The light that can't escape the BH does not have a radial direction component away from the BH in its future light cone... the light cones can be oriented so that their "outer" edge is tangent to the event horizon.

(I've probably butched this description, but I think it is the concept needed here).

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Acceleration is a change in velocity. Velocity is a measurement of direction and speed. The website you pointed me to says "The Einstein Theory correctly predicted the amount of the deflection of starlight". Is this acceleration?

hayden47 said:
Acceleration is a change in velocity. Velocity is a measurement of direction and speed. The website you pointed me to says "The Einstein Theory correctly predicted the amount of the deflection of starlight". Is this acceleration?

No. As Drakkith said, light always travels at exactly c in a vacuum. It also always travels in a "straight line", BUT ... a "straight line" in a high gravity field is a "straight line in spacetime" and that is not quite what you normally mean by "straight line". The deflected path IS a "straight line in spacetime", which in more formal parlance is called a "geodesic".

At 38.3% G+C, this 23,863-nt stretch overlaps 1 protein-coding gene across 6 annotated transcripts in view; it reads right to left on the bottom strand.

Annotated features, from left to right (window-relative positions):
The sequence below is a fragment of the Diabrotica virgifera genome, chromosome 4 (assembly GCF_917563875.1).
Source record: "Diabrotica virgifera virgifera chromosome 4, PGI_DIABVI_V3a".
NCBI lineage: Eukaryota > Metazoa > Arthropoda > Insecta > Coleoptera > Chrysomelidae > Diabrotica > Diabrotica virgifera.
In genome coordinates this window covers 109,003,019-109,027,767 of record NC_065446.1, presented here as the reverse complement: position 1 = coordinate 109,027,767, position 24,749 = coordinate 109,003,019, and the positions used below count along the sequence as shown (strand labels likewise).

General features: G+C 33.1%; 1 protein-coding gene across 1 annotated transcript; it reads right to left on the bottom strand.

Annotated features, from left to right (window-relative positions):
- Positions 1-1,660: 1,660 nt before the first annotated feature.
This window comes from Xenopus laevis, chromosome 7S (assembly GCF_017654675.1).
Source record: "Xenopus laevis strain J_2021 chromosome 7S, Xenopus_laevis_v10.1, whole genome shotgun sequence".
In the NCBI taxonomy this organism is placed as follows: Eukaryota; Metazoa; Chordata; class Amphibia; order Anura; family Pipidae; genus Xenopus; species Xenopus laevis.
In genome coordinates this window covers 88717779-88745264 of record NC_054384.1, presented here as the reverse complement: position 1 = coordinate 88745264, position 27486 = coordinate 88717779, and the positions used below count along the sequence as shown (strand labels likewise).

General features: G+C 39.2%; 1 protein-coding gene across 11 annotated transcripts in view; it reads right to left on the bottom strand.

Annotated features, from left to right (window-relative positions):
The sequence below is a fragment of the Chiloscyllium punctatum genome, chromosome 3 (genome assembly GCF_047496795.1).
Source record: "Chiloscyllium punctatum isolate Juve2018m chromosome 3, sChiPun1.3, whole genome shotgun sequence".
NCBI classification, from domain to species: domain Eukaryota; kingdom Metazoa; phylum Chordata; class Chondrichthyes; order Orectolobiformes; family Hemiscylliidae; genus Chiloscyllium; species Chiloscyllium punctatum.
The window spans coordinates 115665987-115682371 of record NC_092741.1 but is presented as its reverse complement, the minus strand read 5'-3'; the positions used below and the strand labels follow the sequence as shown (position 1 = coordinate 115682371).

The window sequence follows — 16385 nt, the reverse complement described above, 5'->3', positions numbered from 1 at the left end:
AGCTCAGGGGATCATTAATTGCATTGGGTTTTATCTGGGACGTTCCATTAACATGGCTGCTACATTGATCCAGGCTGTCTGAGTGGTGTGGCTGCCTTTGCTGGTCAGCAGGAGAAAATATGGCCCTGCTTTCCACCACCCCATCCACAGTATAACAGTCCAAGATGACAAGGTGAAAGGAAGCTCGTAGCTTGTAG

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hayden47 said:
The whole idea of Newtonian gravity is that gravity is the force that causes the attraction of masses and is caused by mass
And how much force does it take to accelerate a massless object. What does Newtons 2nd law say?
hayden47 said:
Of course this would not work with light if it is massless.
Sure it would. Plug 0 in for the mass, what is the gravitational force? How does that compare to your answer above?

Newtonian gravity gives the wrong behavior for light, but not because of it being massless.

## 1. What is a black hole?

A black hole is a region of space where the gravitational pull is so strong that nothing, including light, can escape. It is formed when a massive star dies and collapses under its own weight.

## 2. How does light behave near a black hole?

Near a black hole, light is affected by the intense gravitational pull. It can be bent, stretched, and even trapped by the black hole's gravity. This can create interesting visual effects, like gravitational lensing.

## 3. Will light accelerate as it approaches a black hole?

Yes, light will accelerate as it approaches a black hole. This is because the gravitational pull of the black hole becomes stronger as you get closer to it, causing light to speed up as it gets pulled towards the black hole's singularity.

## 4. Can anything escape from a black hole?

No, once something crosses the event horizon of a black hole, it cannot escape. This includes light, which is why black holes are "black" and cannot be seen.

## 5. Is there a limit to how fast light can accelerate near a black hole?

Yes, there is a limit to how fast light can accelerate near a black hole. This limit is known as the speed of light, which is the fastest speed possible for any object in the universe. This means that even near a black hole, light cannot exceed the speed of light.